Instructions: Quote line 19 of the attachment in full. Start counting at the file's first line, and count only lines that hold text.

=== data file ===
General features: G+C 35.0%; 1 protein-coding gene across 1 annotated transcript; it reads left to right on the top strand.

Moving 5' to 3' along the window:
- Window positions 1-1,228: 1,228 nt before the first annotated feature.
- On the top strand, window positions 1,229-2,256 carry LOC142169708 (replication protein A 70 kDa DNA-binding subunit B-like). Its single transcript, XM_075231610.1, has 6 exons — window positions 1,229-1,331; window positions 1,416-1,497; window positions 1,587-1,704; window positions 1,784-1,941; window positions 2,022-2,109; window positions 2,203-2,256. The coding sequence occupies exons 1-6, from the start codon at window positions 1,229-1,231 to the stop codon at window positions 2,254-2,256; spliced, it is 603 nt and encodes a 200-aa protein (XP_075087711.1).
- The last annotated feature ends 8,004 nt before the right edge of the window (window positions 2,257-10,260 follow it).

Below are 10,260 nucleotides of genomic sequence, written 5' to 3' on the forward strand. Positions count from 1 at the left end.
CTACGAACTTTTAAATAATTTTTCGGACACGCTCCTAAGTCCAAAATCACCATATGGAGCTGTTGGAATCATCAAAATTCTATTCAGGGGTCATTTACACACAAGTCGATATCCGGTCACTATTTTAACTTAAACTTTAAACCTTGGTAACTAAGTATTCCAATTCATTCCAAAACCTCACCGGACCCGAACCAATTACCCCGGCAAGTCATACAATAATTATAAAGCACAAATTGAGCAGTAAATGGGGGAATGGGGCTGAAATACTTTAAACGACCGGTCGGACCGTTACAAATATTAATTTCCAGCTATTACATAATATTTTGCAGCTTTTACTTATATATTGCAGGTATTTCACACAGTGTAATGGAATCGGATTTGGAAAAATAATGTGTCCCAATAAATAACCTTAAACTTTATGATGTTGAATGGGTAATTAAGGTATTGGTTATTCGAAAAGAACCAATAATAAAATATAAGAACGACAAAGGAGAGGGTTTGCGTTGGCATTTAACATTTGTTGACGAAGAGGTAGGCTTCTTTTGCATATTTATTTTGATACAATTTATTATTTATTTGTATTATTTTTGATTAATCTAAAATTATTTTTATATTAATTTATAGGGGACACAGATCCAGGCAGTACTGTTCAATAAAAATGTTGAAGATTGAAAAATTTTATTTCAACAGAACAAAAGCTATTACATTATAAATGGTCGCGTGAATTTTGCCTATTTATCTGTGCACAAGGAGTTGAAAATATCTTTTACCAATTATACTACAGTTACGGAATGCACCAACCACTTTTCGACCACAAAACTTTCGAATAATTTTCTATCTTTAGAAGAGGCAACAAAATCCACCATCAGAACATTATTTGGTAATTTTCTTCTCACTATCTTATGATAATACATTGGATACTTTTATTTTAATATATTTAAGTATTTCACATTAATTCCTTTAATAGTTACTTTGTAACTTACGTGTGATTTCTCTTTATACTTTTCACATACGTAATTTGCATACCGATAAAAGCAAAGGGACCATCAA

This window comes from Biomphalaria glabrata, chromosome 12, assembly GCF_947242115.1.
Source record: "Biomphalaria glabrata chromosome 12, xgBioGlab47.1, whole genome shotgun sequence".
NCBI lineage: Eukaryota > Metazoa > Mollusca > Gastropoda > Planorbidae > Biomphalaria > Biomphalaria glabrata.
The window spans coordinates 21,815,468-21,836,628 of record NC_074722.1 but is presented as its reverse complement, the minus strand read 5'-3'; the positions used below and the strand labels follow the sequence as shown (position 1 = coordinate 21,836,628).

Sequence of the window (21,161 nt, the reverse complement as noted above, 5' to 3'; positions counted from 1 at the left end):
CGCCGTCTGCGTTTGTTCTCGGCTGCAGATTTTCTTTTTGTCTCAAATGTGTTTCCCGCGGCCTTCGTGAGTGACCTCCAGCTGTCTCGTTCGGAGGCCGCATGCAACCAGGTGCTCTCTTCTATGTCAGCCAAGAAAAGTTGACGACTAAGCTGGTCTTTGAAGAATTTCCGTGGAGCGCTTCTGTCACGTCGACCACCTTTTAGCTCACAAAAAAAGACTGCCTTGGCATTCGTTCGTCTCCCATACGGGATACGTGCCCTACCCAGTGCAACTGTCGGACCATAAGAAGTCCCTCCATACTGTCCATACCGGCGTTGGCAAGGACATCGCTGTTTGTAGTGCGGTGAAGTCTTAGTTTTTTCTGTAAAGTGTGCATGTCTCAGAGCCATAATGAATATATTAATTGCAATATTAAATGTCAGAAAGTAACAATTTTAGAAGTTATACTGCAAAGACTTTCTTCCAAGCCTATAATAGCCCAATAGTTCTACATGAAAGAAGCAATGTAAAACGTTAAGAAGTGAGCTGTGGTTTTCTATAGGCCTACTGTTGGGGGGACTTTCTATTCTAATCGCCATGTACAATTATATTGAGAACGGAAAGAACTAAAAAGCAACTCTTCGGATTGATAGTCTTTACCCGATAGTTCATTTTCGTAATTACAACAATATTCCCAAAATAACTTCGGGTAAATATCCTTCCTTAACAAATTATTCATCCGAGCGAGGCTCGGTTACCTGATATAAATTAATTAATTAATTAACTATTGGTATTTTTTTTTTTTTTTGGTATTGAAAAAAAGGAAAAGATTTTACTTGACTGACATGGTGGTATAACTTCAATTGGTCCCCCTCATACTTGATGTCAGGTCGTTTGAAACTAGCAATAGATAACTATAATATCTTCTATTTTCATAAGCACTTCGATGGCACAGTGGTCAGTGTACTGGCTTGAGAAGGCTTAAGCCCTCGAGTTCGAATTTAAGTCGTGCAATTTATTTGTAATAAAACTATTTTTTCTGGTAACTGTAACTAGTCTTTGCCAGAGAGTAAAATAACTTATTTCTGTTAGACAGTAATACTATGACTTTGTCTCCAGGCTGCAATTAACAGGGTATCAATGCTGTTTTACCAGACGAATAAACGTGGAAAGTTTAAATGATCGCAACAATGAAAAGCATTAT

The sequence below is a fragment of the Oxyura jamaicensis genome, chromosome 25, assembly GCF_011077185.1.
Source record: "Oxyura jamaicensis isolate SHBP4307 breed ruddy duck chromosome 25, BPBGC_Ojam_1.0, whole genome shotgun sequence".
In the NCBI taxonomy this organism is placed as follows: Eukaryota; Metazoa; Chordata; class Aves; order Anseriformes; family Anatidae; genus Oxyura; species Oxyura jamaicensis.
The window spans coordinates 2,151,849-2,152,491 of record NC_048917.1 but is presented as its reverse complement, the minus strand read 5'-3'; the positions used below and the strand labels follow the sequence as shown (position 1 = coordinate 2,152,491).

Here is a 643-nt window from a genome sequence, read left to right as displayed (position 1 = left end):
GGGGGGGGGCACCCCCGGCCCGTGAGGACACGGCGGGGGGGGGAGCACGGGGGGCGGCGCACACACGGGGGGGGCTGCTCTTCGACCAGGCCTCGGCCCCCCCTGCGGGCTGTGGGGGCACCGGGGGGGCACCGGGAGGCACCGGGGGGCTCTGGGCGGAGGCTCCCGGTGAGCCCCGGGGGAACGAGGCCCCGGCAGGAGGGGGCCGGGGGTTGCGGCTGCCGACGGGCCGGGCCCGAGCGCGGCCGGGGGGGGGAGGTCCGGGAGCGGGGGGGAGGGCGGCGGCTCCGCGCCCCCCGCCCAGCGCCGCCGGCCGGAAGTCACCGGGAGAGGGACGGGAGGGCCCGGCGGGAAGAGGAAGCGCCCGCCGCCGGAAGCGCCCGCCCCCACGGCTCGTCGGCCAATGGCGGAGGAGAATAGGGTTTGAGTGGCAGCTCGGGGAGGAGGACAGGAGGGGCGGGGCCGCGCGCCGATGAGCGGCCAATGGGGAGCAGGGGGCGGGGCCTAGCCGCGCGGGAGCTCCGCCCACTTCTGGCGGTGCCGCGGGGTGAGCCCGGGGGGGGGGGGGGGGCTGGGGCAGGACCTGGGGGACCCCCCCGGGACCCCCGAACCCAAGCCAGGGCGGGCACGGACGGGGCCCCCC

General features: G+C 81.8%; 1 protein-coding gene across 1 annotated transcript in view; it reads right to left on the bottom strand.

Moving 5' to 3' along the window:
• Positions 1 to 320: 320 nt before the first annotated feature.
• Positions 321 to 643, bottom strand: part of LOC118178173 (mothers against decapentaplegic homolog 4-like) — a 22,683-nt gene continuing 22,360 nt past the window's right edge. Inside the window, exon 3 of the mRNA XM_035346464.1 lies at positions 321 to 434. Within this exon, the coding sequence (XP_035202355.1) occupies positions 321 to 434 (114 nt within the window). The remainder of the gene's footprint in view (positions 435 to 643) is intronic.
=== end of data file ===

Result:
GGGGGGGGGCACCCCCGGCCCGTGAGGACACGGCGGGGGGGGGAGCACGGGGGGCGGCGCACACACGGGGGGGGCTGCTCTTCGACCAGGCCTCGGCCCCCCCTGCGGGCTGTGGGGGCACCGGGGGGGCACCGGGAGGCACCGGGGGGCTCTGGGCGGAGGCTCCCGGTGAGCCCCGGGGGAACGAGGCCCCGGCAGGAGGGGGCCGGGGGTTGCGGCTGCCGACGGGCCGGGCCCGAGCGCGGCCGGGGGGGGGAGGTCCGGGAGCGGGGGGGAGGGCGGCGGCTCCGCGCCCCCCGCCCAGCGCCGCCGGCCGGAAGTCACCGGGAGAGGGACGGGAGGGCCCGGCGGGAAGAGGAAGCGCCCGCCGCCGGAAGCGCCCGCCCCCACGGCTCGTCGGCCAATGGCGGAGGAGAATAGGGTTTGAGTGGCAGCTCGGGGAGGAGGACAGGAGGGGCGGGGCCGCGCGCCGATGAGCGGCCAATGGGGAGCAGGGGGCGGGGCCTAGCCGCGCGGGAGCTCCGCCCACTTCTGGCGGTGCCGCGGGGTGAGCCCGGGGGGGGGGGGGGGGCTGGGGCAGGACCTGGGGGACCCCCCCGGGACCCCCGAACCCAAGCCAGGGCGGGCACGGACGGGGCCCCCC